I have in my collection another version to which to compare this one, by Pierre-Yves Artaud and the French contemporary ensemble 2e2m under Paul Mefano, on Adda 581166 (1990). Because Mefano’s orchestral is smaller – a chamber orchestra, really, with string quartet and double bass – it has less refinement but more instrumental pungency (especially the horns and celesta and other percussion), conveys more the sense of a real chamber-music dialogue between flute and other solo instruments, rather than a concertante flute standing single against the orchestra. Camerata’s flautist Roswita Swaege is very present, which is fine for concentrating on the details but sounds somewhat artificial, and there is some tape hiss present in the softer passages. But Zender has the lusher carpet of strings, the greater refinement of sound and Yun’s music demands it, so ultimately this is the version I prefer.

If possible, Gong-Hu, a concerto in all but name for harp and strings, is even more seductive. Even the Flute Concerto can have its thorny outbursts, the Harp Concerto is all mellifluous, and Yun has a special touch both with the harp and with string writing. The composer enshrines the harp embroidery into a tapestry of lush string melismata, often pitched in the high registers, conveying an impression of extraordinary refinement. Gong-Hu (in Chinese K’ung hu) is the Korean name for the traditional harp. As an instrument reserved to women it appears, in Korean folk lore, as the expression of longing for the distant lover. The Concerto was composed at the behest of harpist Ursula Holliger who plays it here with the same performers as on the Premiere, Camerata Bern under her husband Heinz’ baton, and if the production info given on the disc is correct, then the recording was made in June, two months BEFORE the premiere on August 22, 1985. I’m doubtful, though, as the recording date for the solo harp piece, “In Balance”, is also said to have been June 1985, but the piece was, according to the liner notes, composed in 1987 and premiered on April 8 of the same year. Anyway, the interpretation bears the stamp of authority.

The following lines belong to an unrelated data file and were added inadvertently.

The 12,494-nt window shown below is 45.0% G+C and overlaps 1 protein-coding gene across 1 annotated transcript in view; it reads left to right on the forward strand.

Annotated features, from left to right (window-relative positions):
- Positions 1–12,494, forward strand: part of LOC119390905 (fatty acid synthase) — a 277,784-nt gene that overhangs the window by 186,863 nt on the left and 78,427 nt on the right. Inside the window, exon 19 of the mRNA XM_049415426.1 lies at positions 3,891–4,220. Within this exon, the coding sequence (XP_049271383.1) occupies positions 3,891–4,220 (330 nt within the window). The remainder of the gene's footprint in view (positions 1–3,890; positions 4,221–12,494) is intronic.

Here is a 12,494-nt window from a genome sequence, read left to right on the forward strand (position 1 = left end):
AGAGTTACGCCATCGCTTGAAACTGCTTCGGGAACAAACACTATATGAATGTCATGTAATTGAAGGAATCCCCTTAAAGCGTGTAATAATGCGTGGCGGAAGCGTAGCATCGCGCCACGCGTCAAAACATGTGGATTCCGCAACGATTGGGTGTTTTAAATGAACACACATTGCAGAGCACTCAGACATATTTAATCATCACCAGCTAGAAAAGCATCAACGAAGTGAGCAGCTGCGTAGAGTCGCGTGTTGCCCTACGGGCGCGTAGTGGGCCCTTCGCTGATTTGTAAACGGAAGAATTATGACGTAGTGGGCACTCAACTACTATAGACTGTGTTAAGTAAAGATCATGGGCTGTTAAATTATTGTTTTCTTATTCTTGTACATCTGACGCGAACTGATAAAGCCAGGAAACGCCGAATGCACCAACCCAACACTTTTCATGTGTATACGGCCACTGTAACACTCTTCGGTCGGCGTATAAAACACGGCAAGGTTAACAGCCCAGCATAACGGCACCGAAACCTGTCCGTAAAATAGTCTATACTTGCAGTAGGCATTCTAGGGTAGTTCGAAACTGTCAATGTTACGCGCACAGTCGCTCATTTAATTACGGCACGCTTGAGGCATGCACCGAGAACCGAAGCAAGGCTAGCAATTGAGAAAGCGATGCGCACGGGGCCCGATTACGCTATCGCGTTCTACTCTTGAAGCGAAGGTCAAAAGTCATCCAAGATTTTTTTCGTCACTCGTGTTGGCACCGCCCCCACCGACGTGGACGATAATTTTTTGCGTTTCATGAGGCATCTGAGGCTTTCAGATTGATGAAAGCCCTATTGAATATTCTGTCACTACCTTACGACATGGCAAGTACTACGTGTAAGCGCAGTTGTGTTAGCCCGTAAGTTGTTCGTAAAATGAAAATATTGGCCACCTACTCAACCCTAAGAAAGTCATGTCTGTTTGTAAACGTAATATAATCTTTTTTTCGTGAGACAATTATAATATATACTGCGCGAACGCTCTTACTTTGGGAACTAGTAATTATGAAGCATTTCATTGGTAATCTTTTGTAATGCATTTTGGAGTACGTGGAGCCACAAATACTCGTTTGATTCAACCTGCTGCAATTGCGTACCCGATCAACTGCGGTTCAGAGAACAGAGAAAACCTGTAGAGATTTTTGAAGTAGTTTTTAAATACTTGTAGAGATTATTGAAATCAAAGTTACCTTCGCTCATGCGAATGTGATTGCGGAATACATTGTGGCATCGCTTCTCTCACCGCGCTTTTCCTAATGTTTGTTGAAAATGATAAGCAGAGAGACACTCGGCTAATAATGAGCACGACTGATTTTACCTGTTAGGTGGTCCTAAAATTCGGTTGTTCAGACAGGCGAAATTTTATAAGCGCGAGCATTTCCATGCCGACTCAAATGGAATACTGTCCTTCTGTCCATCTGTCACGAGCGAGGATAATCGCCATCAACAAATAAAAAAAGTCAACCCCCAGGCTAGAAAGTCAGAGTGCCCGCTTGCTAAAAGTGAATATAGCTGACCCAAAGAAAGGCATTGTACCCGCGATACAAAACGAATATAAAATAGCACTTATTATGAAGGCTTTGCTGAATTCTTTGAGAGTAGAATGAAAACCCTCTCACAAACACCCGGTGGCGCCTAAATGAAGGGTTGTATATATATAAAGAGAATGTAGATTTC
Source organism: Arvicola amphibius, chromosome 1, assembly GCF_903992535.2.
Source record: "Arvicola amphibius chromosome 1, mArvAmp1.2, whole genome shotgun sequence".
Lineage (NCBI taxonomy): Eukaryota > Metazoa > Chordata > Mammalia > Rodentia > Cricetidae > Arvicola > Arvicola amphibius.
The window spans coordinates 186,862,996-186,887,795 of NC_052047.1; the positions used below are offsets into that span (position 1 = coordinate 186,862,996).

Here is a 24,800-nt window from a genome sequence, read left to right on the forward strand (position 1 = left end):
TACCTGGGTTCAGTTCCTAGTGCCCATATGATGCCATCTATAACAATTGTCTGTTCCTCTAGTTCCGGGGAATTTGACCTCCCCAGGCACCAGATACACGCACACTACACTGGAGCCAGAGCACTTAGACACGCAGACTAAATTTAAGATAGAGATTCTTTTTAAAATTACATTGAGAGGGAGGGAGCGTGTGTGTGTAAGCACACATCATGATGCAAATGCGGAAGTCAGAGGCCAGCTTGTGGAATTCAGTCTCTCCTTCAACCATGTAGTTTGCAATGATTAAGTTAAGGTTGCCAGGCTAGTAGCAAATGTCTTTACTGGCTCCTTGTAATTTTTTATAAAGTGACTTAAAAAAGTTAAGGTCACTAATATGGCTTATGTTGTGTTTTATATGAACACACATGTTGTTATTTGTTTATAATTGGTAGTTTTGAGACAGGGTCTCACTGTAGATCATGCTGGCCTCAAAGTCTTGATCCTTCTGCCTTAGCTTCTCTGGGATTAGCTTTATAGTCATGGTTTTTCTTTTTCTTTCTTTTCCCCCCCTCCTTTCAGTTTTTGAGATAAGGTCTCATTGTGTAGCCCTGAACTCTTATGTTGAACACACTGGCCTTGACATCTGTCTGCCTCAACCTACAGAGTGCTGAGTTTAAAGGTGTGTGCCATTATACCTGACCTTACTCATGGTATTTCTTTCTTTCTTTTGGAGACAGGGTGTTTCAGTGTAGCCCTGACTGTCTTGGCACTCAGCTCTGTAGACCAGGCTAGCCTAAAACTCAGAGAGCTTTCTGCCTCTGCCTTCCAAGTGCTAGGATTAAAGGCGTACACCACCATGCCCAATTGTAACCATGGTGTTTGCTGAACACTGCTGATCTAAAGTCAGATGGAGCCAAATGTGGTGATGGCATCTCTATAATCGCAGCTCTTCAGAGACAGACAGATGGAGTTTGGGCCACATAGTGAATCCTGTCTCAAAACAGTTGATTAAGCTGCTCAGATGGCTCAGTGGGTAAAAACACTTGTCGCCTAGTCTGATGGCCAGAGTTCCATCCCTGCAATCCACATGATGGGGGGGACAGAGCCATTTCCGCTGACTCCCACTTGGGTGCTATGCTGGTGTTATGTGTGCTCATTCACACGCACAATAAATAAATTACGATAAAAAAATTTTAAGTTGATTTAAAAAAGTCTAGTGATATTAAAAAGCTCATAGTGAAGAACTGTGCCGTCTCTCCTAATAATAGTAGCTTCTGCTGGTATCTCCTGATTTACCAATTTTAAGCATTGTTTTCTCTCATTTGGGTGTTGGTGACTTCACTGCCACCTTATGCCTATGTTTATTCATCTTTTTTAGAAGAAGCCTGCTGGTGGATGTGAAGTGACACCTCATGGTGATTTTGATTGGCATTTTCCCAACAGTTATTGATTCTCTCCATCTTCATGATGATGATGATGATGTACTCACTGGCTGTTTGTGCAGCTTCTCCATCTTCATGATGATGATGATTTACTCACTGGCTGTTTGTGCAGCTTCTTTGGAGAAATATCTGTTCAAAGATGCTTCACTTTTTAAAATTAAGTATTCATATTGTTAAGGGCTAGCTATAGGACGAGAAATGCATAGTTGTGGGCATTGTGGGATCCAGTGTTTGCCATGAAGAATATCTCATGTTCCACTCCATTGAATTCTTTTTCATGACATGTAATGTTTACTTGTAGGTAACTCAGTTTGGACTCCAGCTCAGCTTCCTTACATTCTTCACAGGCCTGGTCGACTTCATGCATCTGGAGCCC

The two fillers are well chosen and fitting: Salomo is a piece for solo alto flute that starts a semi-tone higher than the last note of the Concerto, in the same hushed dynamics, making you think you were hearing a cadenza in form of a coda. It is an enlarged excerpt from the Cantata “The Wise Man” from 1977, on words attributed to King Solomon and verses of Lao-Tse. It goes from the meditative to the agitated and has a shamanistic feel to it as in Jolivet’s Incantations, but the timbral palette of the alto-flute isn’t so varied.  Staege plays it with more roundness and a more mellow tone than the more forceful Machiko Takahashi on Attacca Babel, but the close recording pickup exposes at times the huge vibrating lack of homogeneity of her tonal production – you can really hear the dynamic oscillations of  the sound emanating from her instrument. In Balance for harp solo on the other hand is, like Gong-Hu, constantly mellifluous. If ever the word “beautiful” was deserved… Its fascinating atmospheres irresistibly brought Britten to mind – another great servant of the harp. It was written for and premiered by Ursula Holliger, who plays it here. It should be standard repertoire of every harpist, and if they want to bring down the house, let them finish their concert with it.

The original German liner notes were translated by someone who was obviously more fluent in German than in English, and both were obviously typed by someone who didn’t know either language. Without referring to the German I’m not sure you’ll understand from the indication that “there also can be a string quintet casring” (their typo not mine), that the Concerto for Harp and strings can also be played in a version of harp and string quintet. Worse still, good luck for making sense of the phrase “It was premiered on August 22nd, 1985 at the International Music Festival Lucerne with than Yun’s First Violin Concerto and the First Symphony being forms of development with enclosed movements, the small harp concerto presents three merging parts”. Sure, it should have read: “…Lucerne International Music Festival  with Camerata Bern under Heinz Holliger. Contrary to Yun’s First VC and 1st Symphony, forms of development with self-enclosed movements, the small harp concerto…”. Oh well, we’re not buying CDs for the liner notes, are we.

Comments are welcome